“…Cleared for take-off… Adios amigos.” Well, I couldn’t have orchestrated a better example of blurred parenting boundaries if I tried! It was the Today Show lead, as a matter of fact; even an 8.8 earthquake took second billing to the travesty that occurred a few weeks ago in the JFK Airport control tower, when Controller Duffy decided it was cute for his children to instruct pilots on their take-off directives.
It’s not that the passengers were in danger, because we all realize that these “adorable children” were parroting their father’s commands; rather, it is the hubris and subsequent suspension of authority when it comes to their children, that sometimes envelopes parents who are smitten with the self-esteem bug – or should I say self-esteemia. An 8-year-old should not feel qualified or competent to direct air traffic. Period.
Lenore Skenazy, author of “Free-Range Kids” (both the book and the blog), cautions: “Free Range does not mean free-wheeling. Or God forbid – free-falling.”
Let’s use this abuse of power as a life lesson. Children are not miniature adults. They are kids. And they need to be playing and learning. They need to find out how to be productive, to feel connected, and to ultimately acquire the skills to navigate on their own. Those are the criteria of youth development, not the job qualifications of an air traffic controller! They sure don’t need to be navigating a plane with hundreds of passengers aboard, since they are developmentally incapable of navigating on their own at this age!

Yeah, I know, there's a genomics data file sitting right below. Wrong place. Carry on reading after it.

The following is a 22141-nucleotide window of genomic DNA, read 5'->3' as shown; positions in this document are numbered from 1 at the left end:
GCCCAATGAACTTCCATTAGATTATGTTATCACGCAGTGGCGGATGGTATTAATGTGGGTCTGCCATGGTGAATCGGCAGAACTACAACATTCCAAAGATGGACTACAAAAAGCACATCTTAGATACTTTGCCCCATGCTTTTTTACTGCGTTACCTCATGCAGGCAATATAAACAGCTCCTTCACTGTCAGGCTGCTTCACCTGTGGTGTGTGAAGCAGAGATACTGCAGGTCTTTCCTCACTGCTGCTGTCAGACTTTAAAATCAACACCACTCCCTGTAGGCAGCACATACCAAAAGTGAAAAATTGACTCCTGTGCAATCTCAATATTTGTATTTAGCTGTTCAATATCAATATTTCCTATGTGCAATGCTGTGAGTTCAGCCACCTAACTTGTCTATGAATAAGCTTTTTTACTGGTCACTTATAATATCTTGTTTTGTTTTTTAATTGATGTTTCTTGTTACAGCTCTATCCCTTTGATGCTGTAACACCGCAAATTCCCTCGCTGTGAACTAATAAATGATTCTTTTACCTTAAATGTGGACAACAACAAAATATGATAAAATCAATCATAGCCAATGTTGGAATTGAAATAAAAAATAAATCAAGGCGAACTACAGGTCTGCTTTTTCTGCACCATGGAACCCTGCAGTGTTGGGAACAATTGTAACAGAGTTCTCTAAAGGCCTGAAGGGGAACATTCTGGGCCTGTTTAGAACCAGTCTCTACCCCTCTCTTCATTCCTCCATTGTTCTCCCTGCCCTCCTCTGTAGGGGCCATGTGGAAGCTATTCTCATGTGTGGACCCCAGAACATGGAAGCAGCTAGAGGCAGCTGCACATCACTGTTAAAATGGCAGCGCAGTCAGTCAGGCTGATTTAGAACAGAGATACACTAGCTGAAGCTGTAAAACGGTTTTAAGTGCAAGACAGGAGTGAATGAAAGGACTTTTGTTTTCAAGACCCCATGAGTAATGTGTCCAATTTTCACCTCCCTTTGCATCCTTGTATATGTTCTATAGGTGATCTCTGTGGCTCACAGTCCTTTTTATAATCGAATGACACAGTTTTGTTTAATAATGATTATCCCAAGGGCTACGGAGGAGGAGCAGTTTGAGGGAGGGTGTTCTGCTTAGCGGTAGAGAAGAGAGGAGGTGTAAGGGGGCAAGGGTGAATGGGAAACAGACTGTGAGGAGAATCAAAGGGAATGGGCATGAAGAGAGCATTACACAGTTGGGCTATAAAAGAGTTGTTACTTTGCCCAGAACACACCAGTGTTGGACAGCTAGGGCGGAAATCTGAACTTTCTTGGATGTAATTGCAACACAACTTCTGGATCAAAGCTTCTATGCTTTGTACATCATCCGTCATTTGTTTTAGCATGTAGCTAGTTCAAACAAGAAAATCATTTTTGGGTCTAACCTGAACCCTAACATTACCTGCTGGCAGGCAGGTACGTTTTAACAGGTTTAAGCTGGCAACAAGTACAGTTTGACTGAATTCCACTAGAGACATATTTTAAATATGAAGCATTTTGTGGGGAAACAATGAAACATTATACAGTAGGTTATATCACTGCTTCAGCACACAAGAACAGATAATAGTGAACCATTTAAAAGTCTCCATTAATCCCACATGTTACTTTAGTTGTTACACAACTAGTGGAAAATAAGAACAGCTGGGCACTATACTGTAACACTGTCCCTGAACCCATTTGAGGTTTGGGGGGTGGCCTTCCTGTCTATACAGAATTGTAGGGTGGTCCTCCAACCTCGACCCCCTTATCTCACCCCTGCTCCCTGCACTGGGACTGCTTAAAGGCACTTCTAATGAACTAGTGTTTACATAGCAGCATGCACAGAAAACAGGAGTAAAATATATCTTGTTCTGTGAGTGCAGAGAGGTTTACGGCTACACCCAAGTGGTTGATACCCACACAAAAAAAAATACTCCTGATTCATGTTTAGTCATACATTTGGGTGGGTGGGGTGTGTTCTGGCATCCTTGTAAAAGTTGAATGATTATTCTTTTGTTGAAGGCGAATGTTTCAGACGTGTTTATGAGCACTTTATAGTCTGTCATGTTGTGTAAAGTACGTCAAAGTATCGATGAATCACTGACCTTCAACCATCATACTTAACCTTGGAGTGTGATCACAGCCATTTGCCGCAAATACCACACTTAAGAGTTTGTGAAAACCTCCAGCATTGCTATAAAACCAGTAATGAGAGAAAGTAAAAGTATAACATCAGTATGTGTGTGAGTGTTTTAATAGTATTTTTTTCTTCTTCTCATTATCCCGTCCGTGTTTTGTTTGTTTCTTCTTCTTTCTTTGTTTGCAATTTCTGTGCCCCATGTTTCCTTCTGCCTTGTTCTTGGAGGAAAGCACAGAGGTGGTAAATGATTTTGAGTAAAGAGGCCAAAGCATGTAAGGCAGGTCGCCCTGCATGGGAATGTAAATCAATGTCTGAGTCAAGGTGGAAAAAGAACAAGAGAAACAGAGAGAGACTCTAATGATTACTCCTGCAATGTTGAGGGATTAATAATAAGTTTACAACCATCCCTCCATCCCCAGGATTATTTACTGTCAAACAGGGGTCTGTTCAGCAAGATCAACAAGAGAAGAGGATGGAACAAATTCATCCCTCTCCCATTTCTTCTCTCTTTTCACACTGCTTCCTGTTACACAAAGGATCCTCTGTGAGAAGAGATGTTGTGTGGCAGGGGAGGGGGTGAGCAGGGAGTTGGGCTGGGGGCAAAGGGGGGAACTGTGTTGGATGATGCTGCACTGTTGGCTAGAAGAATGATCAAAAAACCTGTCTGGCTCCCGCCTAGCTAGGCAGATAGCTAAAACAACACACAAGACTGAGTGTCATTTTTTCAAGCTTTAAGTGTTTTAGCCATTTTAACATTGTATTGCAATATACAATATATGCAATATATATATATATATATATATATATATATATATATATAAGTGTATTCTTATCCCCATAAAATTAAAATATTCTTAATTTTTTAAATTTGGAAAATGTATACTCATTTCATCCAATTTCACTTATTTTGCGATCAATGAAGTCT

What’s most alarming, however, is not the lapse in judgment on the part of the air traffic controller-dad, but rather the nonchalant acceptance by the pilot dads and moms, as well as some passenger-parents! “Wish I could bring my kid to work,” quipped one. And if he were a surgeon?! Or a patient?!
Here’s the point: kids don’t want that much power! It is scary for them. They want their parents to be in charge and to guide them on the path toward adulthood. There is no good outcome when parents think they can catapult their children into the world of adults, not to mention down the runway. All they are doing is amusing – and indulging – themselves!
Let them be kids. Let them play. Play is the work of childhood, said Fred Rogers of Mr. Rogers’ Neighborhood fame, a widely acknowledged truth. The work of childhood certainly isn’t directing aircraft on one of the busiest runways in the world.
This was a huge breach of “Bring Your Child to Work Day.” Let the fallout be a concrete reminder to us as parents that children have to travel the runway to adulthood. There are no cards of “Chance,” as in Monopoly, where you pass “Go” and collect $200!
These children could have gone to work with Dad on that designated February day and watched, with utmost respect and awe, as he commanded air traffic. They didn’t need to literally walk in his shoes in order to understand what the job entailed. They should learn responsibility and resourcefulness and resilience at summer camp, not in the control tower. And they could aspire to one day earn the capability to sit in his chair.
It wasn’t cute. It was a wake-up call to helicopter parents everywhere. Don’t let them “fly” or direct others to fly until they are grown up!